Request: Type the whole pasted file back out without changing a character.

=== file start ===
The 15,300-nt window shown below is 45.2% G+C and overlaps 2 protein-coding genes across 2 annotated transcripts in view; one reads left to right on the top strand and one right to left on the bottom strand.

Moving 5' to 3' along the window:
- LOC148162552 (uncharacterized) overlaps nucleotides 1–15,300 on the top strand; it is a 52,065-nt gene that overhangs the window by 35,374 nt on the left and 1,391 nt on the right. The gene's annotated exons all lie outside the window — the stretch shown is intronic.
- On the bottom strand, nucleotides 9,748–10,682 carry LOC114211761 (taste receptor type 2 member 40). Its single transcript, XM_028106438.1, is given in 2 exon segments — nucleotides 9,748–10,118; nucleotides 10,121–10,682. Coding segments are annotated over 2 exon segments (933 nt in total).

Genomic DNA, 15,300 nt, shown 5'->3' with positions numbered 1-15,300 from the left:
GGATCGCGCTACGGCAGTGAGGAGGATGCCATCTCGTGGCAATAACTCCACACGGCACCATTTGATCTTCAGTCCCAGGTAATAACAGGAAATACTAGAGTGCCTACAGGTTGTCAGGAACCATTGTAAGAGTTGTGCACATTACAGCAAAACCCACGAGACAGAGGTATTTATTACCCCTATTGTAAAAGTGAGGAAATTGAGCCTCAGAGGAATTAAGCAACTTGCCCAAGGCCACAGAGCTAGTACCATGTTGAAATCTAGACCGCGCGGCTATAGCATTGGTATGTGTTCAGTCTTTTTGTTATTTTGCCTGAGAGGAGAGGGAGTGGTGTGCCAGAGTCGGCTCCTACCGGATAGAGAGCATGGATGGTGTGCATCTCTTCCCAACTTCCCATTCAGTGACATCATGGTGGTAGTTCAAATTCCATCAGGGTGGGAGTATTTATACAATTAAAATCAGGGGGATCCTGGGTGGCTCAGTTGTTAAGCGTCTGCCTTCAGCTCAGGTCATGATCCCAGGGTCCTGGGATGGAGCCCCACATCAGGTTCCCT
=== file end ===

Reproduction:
The 15,300-nt window shown below is 45.2% G+C and overlaps 2 protein-coding genes across 2 annotated transcripts in view; one reads left to right on the top strand and one right to left on the bottom strand.

Moving 5' to 3' along the window:
- LOC148162552 (uncharacterized) overlaps nucleotides 1–15,300 on the top strand; it is a 52,065-nt gene that overhangs the window by 35,374 nt on the left and 1,391 nt on the right. The gene's annotated exons all lie outside the window — the stretch shown is intronic.
- On the bottom strand, nucleotides 9,748–10,682 carry LOC114211761 (taste receptor type 2 member 40). Its single transcript, XM_028106438.1, is given in 2 exon segments — nucleotides 9,748–10,118; nucleotides 10,121–10,682. Coding segments are annotated over 2 exon segments (933 nt in total).

Genomic DNA, 15,300 nt, shown 5'->3' with positions numbered 1-15,300 from the left:
GGATCGCGCTACGGCAGTGAGGAGGATGCCATCTCGTGGCAATAACTCCACACGGCACCATTTGATCTTCAGTCCCAGGTAATAACAGGAAATACTAGAGTGCCTACAGGTTGTCAGGAACCATTGTAAGAGTTGTGCACATTACAGCAAAACCCACGAGACAGAGGTATTTATTACCCCTATTGTAAAAGTGAGGAAATTGAGCCTCAGAGGAATTAAGCAACTTGCCCAAGGCCACAGAGCTAGTACCATGTTGAAATCTAGACCGCGCGGCTATAGCATTGGTATGTGTTCAGTCTTTTTGTTATTTTGCCTGAGAGGAGAGGGAGTGGTGTGCCAGAGTCGGCTCCTACCGGATAGAGAGCATGGATGGTGTGCATCTCTTCCCAACTTCCCATTCAGTGACATCATGGTGGTAGTTCAAATTCCATCAGGGTGGGAGTATTTATACAATTAAAATCAGGGGGATCCTGGGTGGCTCAGTTGTTAAGCGTCTGCCTTCAGCTCAGGTCATGATCCCAGGGTCCTGGGATGGAGCCCCACATCAGGTTCCCT